It’s said that a business is always a reflection of its leadership. So, a CEO who has been given no mandate to grow his or her business from the shareholders will always cultivate a culture of conservatism within the company. On the other hand, a CEO who has been given a free hand is far more likely to create an atmosphere where risk taking is actively encouraged.
With that in mind, it’s easy to see why Waitiri Creek is not your usual winery. Having an owner and general manager with the business reputation and overall clout of Alistair Ward means that his family’s boutique Otago winery is never going to follow the same safe path that so many other wineries tread. In his other life as a director on multiple corporate boards and co-owner of corporate advisors Campbell MacPherson, Alistair is used to dealing with weighty business transactions like mergers, acquisitions, divestments, capital raising and debt finance. And when your clients include a rollcall of national heavyweights like Hynds, Fonterra, Holcim and Ravensdown, you are not used to dodging the hard decisions. So it is of little surprise that Alistair has dared to continually steer guide the family vineyard into new territories.
They’ve been around a while
Waitiri Creek isn’t just a winery for the Ward family, they’ve been farming and sawmilling in the Deep South since the 19th century so know a thing or two about the local soil and weather. They’ve seen a few come and go over the centuries too as the Gold Rush, farming and timber industries brought many newcomers to the region. The latest new neighbours for the Wards have been fellow world-class winemakers who have discovered what the originals already knew, that the Gibbston Valley is an environmental haven for grape growing.
The soil of the valley is largely wind-blown deposits from the nearby glaciers on top of several metres of free-draining alluvial schist. This unique land allows Waitiri Creek to plant pinot noir grape varieties that are matched to the local micro-climate. Alistair describes it as; ‘like manicuring the vines for the best result.’ The skill of matching grape to land and climate is called; ‘terroir mapping’ and it’s one of the innovative aspects Alistair has introduced for Waitiri Creek, along with the inter-row planting of sustainable cover crops in place of the old bare earth strategy. This companion planting encourages vine vigour while also improving the soil health and environmental biodiversity.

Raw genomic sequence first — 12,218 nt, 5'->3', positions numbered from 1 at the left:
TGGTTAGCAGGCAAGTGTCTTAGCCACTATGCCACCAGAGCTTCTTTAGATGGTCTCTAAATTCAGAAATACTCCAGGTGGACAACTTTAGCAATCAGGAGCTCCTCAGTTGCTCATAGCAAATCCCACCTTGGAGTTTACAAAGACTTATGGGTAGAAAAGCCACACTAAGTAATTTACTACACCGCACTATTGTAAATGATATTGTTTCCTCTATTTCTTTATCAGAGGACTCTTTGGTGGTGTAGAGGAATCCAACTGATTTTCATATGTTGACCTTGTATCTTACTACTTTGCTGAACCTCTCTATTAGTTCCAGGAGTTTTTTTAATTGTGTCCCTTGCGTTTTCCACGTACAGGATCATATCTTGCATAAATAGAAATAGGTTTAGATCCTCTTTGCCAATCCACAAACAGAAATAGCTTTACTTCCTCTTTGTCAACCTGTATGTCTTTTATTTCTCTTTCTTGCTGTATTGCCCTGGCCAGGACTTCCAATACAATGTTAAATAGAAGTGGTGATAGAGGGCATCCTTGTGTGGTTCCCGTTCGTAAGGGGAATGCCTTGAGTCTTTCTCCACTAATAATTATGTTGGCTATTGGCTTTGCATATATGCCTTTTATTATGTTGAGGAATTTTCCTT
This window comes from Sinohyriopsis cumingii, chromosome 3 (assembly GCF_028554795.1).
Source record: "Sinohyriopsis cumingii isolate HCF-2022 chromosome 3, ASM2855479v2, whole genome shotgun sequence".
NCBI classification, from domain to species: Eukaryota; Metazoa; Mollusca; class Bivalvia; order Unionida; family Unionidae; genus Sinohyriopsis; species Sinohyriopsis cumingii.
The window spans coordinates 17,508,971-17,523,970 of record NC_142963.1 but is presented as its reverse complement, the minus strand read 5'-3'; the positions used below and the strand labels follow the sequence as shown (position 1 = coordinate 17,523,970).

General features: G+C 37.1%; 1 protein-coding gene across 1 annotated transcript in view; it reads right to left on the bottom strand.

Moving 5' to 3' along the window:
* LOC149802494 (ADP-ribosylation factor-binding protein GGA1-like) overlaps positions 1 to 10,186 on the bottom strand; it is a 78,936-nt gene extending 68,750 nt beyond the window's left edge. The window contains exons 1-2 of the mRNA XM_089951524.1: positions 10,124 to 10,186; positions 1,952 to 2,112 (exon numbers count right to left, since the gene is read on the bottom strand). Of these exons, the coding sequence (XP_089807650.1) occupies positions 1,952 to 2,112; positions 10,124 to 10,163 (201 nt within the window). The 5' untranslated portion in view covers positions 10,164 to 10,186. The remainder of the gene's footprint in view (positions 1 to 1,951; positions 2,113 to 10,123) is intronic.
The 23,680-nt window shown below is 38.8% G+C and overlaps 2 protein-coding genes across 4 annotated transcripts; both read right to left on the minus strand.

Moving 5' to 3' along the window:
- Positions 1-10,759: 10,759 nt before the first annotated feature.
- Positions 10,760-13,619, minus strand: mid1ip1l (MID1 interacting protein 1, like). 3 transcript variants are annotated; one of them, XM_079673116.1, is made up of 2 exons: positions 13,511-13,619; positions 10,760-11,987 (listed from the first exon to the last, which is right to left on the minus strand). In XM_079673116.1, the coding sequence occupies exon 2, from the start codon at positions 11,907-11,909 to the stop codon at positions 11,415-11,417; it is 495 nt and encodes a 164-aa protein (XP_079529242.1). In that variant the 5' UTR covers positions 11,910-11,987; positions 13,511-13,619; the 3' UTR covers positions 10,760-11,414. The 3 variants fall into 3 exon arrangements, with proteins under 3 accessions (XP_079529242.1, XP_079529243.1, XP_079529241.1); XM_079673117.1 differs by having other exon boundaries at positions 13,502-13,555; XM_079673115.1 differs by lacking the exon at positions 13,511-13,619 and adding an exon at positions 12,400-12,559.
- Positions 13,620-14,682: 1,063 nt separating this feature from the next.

Innovative new strategies
One new strategy bound to raise a few eyebrows is Waitiri Creek’s decision to withdraw from competition. It’s not as though they haven’t won accolades before; having scooped up awards at the the Royal Easter Show, Bragato Wine Awards, Top 100 International Wine competitions, NZ Wine Society and Air New Zealand Wine Awards. But the Wards have decided that, while awards are nice to have, their energy is better spent elsewhere. Developing new customer segments and international markets for their wine is high on that list for this Gibbston Valley winery and, as breaking into new markets is always on the menu for Alistair’s corporate clients, it is his habit too so he is a prime mover in trying to open up the potentially enormous Indian market for New Zealand wine. His involvement with NEWZEALANDWINE.IN is based on expanding the existing presence in the Indian wine market of a handful of larger New Zealand producers to include the world-class efforts of Kiwi small and medium wineries too.
Of course, you don’t have to go to India, or even Australia, Canada, China, Hong Kong, the UK, United Arab Emirates or the United States to try one of their extraordinary Waitiri Creek Chardonnay, Sauvignon Blanc, Rose or Pinots Noir and Gris – you can find them here too. Try a Waitiri Creek wine from select premium restaurants and specialty wine retailers, they really are not like any other.